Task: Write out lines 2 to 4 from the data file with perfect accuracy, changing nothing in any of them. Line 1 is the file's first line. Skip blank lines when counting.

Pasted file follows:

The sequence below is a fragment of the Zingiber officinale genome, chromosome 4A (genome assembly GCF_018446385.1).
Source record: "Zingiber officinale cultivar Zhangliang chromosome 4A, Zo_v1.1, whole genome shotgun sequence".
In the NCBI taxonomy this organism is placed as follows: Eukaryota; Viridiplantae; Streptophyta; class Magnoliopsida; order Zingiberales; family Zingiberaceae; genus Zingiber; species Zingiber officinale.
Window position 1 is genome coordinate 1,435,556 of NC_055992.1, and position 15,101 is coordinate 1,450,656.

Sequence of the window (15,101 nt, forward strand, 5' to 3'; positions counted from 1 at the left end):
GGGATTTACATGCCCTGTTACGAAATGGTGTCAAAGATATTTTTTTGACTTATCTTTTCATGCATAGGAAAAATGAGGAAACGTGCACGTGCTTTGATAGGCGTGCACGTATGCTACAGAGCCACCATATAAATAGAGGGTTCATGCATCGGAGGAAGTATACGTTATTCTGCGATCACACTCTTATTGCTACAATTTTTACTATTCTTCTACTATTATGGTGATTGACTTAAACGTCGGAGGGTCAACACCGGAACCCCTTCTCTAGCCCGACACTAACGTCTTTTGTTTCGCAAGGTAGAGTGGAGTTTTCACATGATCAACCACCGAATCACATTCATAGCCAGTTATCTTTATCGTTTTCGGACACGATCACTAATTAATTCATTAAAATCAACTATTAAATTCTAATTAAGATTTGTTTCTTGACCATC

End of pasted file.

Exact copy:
Source record: "Zingiber officinale cultivar Zhangliang chromosome 4A, Zo_v1.1, whole genome shotgun sequence".
In the NCBI taxonomy this organism is placed as follows: Eukaryota; Viridiplantae; Streptophyta; class Magnoliopsida; order Zingiberales; family Zingiberaceae; genus Zingiber; species Zingiber officinale.
Window position 1 is genome coordinate 1,435,556 of NC_055992.1, and position 15,101 is coordinate 1,450,656.